Use Document Types for Budget Availability Control in SAP PS

  • by Paulo Vitoriano, Freelance SAP Solution Architect
  • January 30, 2013
See how, why, and where you can configure budget availability control based on document types to improve your project controlling efficiency with a standard SAP system.
Key Concept

Budget availability control in the Managerial Accounting (CO) and Project System (PS) modules is a standard SAP functionality that automates budget control through warnings and error messages. It also can send notification emails automatically to respective budget holders based on defined conditions. Certain cost elements can be excluded from budget availability control, but it does not allow excluding budget value assignment based on document types. A document type is a key characteristic of the accounting document that is flexibly definable by the project team. For example, vendor invoices, customer invoices, credit notes, payment documents, and accrual documents, to name just a few, are all usually defined with designated document types. The document type field is available in almost all financial line-item reports in Financials. The possibility to link the document type within the logic of budget availability control can cover most business requirements related to budget control within standard CO and PS functionality.

Many companies opt not to use active budget control in Project System (PS) owing to a combination of reasons. On one hand this functionality has a strong dependency on business process design, whereas on the other hand, SAP offers little flexibility on the configuration side. Mostly because of functional limitations it can be difficult to get an accurate calculation for the remaining budget available.

I focus on the extension of functional possibilities to adapt availability control for most of business scenarios. Project cost controlling remains a top priority for many companies with extensive capital expenditures activities or customer make-to-order projects (for example within engineering and construction businesses). Introducing a document type as an additional dimension for budget availability control can help make an organization’s project controlling more efficient. Further down in this article I provide three practical scenarios that can be unlocked for standard budget availability control through the introduction of a document type into the logic of availability control.

To demonstrate the business requirement of using document types within availability control logic in the PS module, I use a few common business scenarios. The following examples show why budget control does not work properly unless you exclude some document types from the budget availability control. A standard SAP system does not provide such an option, but I explain how it can be achieved.

  1. Accruals. Some companies use original general ledger accounts (cost elements) for posting accruals in FI. These documents contribute to an assigned value for active availability control. At the same time, they also can duplicate (fully or partially) existing purchase order (PO) commitments in the CO module that are already included into assigned value of the budget availability control. For example, you have a purchase order commitment for $ 1 million. There is no doubt that this amount should be included into the budget availability control for the project at the earliest stage. However, this CO commitment has no reflection on the FI General Ledger. If for any reason the accounting team needs to make an accrual at period end related with this purchase order, the accrual amount is duplicated from the budget availability control perspective.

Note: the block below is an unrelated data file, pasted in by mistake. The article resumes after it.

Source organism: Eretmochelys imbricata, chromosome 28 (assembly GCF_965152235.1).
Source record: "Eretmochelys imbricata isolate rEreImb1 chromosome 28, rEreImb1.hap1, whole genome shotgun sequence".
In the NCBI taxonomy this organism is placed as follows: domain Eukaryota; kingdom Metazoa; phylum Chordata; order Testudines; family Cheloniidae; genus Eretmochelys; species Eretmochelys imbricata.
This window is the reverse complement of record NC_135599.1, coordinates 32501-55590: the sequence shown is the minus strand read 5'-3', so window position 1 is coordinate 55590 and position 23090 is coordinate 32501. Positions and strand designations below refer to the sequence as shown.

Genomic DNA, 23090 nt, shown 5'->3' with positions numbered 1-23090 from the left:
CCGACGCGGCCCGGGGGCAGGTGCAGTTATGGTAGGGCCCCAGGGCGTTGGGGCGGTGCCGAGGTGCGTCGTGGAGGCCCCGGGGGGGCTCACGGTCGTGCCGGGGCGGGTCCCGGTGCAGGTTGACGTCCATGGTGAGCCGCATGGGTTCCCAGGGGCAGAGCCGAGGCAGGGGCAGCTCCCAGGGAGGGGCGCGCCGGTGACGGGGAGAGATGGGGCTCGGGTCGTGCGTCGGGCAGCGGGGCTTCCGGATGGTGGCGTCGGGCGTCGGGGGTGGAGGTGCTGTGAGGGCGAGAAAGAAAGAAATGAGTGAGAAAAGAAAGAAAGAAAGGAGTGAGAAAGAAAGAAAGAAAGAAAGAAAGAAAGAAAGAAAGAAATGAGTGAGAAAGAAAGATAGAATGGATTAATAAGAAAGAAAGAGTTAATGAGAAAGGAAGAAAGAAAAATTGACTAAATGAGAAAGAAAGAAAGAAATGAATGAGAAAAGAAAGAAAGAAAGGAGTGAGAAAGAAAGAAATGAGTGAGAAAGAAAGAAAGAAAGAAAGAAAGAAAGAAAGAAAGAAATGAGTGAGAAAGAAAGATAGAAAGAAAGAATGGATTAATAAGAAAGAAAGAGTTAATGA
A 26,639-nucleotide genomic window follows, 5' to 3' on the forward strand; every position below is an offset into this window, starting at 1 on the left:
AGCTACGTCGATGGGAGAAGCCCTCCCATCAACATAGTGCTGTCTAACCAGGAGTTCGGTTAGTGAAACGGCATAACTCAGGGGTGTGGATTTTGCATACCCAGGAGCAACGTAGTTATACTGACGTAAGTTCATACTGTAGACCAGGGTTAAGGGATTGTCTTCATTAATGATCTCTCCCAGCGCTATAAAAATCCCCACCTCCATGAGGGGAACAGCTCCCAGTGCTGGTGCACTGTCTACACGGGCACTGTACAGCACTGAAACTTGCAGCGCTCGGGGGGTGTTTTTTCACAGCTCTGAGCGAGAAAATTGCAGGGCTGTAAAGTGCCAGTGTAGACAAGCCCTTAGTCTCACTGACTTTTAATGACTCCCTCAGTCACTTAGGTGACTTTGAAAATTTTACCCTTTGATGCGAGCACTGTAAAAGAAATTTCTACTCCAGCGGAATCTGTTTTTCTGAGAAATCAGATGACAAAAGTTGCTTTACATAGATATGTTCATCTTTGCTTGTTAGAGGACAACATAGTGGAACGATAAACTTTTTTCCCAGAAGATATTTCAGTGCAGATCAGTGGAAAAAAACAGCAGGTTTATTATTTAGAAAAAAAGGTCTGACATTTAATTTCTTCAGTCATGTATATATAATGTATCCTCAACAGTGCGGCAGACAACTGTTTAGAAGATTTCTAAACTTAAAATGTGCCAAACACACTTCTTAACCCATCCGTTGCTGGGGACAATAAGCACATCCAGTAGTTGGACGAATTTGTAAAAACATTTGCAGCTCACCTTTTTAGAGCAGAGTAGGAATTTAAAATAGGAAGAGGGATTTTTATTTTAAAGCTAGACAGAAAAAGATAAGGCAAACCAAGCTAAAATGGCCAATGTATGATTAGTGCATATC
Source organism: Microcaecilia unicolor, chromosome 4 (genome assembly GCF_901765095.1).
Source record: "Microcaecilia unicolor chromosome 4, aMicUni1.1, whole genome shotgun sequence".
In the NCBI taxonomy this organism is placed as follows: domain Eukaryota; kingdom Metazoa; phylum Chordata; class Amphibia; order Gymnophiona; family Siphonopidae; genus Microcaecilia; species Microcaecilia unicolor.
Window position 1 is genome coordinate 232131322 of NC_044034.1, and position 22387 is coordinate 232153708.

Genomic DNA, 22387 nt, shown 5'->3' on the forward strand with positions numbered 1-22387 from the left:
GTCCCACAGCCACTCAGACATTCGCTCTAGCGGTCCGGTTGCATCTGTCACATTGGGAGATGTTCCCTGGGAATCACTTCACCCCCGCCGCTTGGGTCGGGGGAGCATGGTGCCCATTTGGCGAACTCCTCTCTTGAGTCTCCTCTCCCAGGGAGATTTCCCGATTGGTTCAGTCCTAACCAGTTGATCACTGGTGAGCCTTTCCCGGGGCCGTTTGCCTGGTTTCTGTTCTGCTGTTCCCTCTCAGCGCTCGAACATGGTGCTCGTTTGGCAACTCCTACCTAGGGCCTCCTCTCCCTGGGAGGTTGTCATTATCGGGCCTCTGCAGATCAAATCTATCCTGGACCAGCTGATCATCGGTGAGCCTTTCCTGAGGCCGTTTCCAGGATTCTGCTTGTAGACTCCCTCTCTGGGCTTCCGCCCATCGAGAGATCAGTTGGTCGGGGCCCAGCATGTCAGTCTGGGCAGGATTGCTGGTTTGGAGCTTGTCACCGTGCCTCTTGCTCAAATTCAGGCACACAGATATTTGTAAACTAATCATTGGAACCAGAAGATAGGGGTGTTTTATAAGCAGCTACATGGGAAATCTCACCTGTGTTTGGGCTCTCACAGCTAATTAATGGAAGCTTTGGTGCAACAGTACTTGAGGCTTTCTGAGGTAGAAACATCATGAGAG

2. SAP Joint Venture Accounting (JVA) cutback. Upstream (i.e., exploration and production) oil and gas companies usually prefer to post the cutback function under original GL accounts to provide more transparency in joint venture partner reporting. Cutback posting brings the budget back to Work Breakdown Structure (WBS) elements. For example, your subsea project spent $10 million during a given period. As an operator you own 40 percent in this project. Therefore, after cutback you are left with $4 million of your own cost and the rest is re-invoiced to other JV partners. The project budget is controlled for the total amount, but after the cutback function it looks like you have spent only $4 million. Therefore, system-enabled budget control is made completely meaningless and operational budget reports are pushed into BI.
  3. Settlement. When settlement is done under original cost elements, the concept of budget availability control is often ruined for the same reason. Credit line items decrease the total spent on WBS and the remaining budget value goes up. Introduction of designated settlement accounts may be in conflict with reporting requirements or complicate mappings in Dynamic Item Processor (DIP) profiles for customer projects.

Paulo Vitoriano

Paulo Vitoriano started his consulting career with Arthur Andersen Business Consulting in 1997. Since then, he has helped many global clients on SAP implementation projects, including DHL, Carlsberg, Nestle, Shell, AXA, Electrolux, and Maersk. During the last 18 years he has covered more than 10 end-to-end SAP implementations working on-site in 16 different countries. He has project experience with seven different oil and gas companies, and his current focus is on SAP IS-Oil and system integration. 

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